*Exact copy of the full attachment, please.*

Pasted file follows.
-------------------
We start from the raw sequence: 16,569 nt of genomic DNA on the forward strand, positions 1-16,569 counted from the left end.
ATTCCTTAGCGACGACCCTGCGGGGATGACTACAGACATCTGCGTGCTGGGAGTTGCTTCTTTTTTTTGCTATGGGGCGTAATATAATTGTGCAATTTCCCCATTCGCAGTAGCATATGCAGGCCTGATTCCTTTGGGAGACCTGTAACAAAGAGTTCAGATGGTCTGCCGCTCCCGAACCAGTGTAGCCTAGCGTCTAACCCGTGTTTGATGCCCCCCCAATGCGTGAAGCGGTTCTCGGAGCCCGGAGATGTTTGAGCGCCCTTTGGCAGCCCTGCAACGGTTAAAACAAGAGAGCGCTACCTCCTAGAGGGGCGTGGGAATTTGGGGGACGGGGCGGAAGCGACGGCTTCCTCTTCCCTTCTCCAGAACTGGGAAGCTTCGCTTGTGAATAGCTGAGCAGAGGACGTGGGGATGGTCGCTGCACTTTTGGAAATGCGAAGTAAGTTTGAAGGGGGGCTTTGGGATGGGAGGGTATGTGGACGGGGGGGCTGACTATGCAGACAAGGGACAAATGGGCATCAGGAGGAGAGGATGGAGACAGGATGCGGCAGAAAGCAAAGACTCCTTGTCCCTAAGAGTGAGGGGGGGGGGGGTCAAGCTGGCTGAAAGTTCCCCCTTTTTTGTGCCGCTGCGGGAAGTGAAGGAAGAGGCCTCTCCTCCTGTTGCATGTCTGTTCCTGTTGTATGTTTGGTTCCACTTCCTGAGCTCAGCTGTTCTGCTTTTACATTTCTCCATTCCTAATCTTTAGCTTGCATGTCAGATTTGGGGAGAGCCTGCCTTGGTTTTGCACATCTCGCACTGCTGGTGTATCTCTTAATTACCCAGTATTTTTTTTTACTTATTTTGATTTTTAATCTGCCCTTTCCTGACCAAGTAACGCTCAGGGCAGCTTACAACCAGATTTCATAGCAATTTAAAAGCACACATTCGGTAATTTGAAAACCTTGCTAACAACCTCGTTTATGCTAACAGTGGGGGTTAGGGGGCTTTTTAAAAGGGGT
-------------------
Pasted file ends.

We start from the raw sequence: 16,569 nt of genomic DNA on the forward strand, positions 1-16,569 counted from the left end.
ATTCCTTAGCGACGACCCTGCGGGGATGACTACAGACATCTGCGTGCTGGGAGTTGCTTCTTTTTTTTGCTATGGGGCGTAATATAATTGTGCAATTTCCCCATTCGCAGTAGCATATGCAGGCCTGATTCCTTTGGGAGACCTGTAACAAAGAGTTCAGATGGTCTGCCGCTCCCGAACCAGTGTAGCCTAGCGTCTAACCCGTGTTTGATGCCCCCCCAATGCGTGAAGCGGTTCTCGGAGCCCGGAGATGTTTGAGCGCCCTTTGGCAGCCCTGCAACGGTTAAAACAAGAGAGCGCTACCTCCTAGAGGGGCGTGGGAATTTGGGGGACGGGGCGGAAGCGACGGCTTCCTCTTCCCTTCTCCAGAACTGGGAAGCTTCGCTTGTGAATAGCTGAGCAGAGGACGTGGGGATGGTCGCTGCACTTTTGGAAATGCGAAGTAAGTTTGAAGGGGGGCTTTGGGATGGGAGGGTATGTGGACGGGGGGGCTGACTATGCAGACAAGGGACAAATGGGCATCAGGAGGAGAGGATGGAGACAGGATGCGGCAGAAAGCAAAGACTCCTTGTCCCTAAGAGTGAGGGGGGGGGGGGTCAAGCTGGCTGAAAGTTCCCCCTTTTTTGTGCCGCTGCGGGAAGTGAAGGAAGAGGCCTCTCCTCCTGTTGCATGTCTGTTCCTGTTGTATGTTTGGTTCCACTTCCTGAGCTCAGCTGTTCTGCTTTTACATTTCTCCATTCCTAATCTTTAGCTTGCATGTCAGATTTGGGGAGAGCCTGCCTTGGTTTTGCACATCTCGCACTGCTGGTGTATCTCTTAATTACCCAGTATTTTTTTTTACTTATTTTGATTTTTAATCTGCCCTTTCCTGACCAAGTAACGCTCAGGGCAGCTTACAACCAGATTTCATAGCAATTTAAAAGCACACATTCGGTAATTTGAAAACCTTGCTAACAACCTCGTTTATGCTAACAGTGGGGGTTAGGGGGCTTTTTAAAAGGGGT